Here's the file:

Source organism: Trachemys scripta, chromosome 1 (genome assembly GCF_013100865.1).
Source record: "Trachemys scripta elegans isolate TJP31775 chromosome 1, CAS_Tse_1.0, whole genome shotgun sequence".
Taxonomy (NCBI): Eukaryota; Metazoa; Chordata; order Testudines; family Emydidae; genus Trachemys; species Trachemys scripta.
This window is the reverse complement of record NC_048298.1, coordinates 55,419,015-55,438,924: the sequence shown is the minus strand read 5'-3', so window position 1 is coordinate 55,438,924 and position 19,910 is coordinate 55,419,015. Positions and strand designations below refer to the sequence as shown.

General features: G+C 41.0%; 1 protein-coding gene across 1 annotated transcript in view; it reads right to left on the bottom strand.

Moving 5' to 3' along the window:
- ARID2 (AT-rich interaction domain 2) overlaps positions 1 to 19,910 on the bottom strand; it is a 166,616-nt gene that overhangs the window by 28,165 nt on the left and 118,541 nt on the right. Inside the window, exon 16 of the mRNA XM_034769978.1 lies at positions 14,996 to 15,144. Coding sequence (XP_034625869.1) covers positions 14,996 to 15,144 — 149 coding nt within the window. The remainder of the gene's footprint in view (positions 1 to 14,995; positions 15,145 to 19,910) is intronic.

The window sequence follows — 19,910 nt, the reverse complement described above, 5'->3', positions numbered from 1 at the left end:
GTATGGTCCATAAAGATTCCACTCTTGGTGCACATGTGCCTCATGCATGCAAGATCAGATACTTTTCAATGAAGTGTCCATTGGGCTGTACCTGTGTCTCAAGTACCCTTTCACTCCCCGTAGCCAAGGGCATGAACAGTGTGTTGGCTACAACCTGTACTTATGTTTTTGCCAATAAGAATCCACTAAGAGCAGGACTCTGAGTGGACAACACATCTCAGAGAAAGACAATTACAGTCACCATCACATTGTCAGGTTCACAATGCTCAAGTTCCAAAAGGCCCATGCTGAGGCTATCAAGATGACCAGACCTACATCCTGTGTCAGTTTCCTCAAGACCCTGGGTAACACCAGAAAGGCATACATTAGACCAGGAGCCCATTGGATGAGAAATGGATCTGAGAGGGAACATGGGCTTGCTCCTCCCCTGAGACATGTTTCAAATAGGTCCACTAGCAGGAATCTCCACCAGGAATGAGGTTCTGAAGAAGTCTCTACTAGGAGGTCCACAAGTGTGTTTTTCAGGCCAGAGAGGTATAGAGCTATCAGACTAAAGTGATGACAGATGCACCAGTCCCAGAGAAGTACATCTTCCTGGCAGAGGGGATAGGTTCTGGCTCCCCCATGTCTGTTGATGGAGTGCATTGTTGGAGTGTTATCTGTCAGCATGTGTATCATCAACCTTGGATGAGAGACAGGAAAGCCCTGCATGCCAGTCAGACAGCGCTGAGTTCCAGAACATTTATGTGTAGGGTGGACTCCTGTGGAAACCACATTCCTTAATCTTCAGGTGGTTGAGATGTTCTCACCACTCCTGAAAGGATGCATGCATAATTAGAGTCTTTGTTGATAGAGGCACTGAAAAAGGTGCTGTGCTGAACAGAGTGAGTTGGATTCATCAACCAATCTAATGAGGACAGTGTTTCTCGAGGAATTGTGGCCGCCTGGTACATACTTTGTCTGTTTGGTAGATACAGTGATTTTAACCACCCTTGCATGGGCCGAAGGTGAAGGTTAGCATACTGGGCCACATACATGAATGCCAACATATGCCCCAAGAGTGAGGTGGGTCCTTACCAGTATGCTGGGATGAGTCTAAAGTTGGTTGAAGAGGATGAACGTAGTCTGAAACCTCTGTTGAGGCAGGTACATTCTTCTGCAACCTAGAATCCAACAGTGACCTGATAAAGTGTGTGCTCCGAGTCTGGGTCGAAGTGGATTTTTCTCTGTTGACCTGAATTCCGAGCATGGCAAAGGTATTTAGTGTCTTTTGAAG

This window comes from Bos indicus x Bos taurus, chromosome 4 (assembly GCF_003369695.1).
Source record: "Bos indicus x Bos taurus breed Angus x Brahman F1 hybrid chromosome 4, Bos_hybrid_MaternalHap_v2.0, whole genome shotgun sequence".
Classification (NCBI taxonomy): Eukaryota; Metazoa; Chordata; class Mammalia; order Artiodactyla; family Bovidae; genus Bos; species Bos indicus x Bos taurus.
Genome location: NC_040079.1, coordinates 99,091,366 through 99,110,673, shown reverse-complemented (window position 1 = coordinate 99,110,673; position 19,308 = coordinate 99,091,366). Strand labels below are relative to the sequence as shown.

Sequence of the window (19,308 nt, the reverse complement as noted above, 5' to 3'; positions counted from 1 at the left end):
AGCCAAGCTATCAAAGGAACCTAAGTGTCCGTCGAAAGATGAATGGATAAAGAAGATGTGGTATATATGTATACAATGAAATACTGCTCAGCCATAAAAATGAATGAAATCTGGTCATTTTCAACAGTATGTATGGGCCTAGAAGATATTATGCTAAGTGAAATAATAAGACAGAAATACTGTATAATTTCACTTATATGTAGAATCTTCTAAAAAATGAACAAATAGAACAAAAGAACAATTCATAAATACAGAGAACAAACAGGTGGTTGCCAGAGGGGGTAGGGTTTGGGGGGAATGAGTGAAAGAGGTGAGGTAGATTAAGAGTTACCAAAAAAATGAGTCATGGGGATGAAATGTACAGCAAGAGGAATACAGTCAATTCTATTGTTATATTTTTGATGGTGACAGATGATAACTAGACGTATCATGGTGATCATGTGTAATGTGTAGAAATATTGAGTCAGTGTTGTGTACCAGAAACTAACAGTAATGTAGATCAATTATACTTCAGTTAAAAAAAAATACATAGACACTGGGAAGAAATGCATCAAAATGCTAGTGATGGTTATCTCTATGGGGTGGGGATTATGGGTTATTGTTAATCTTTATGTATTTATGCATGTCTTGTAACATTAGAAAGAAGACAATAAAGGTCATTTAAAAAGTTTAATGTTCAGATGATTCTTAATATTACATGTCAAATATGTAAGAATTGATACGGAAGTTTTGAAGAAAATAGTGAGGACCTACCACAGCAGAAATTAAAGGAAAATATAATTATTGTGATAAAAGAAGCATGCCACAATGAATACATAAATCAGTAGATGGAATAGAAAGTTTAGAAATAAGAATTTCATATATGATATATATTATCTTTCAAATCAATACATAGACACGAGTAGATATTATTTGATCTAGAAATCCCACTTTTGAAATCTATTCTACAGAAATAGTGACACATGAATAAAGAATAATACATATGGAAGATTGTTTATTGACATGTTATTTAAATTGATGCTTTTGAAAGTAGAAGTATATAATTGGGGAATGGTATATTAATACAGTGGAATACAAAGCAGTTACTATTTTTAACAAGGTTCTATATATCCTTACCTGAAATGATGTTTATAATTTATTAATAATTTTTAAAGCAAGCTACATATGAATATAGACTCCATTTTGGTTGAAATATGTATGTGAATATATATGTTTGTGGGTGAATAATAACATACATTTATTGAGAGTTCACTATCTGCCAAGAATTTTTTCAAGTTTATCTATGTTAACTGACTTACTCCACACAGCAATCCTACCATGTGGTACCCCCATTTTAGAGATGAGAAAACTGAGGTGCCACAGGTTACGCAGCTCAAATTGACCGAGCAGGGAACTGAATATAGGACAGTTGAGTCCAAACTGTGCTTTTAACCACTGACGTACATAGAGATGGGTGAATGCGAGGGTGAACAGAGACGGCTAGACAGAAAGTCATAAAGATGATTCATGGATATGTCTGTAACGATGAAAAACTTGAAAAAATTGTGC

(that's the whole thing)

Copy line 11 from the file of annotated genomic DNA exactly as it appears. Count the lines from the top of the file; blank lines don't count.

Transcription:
Source record: "Bos indicus x Bos taurus breed Angus x Brahman F1 hybrid chromosome 4, Bos_hybrid_MaternalHap_v2.0, whole genome shotgun sequence".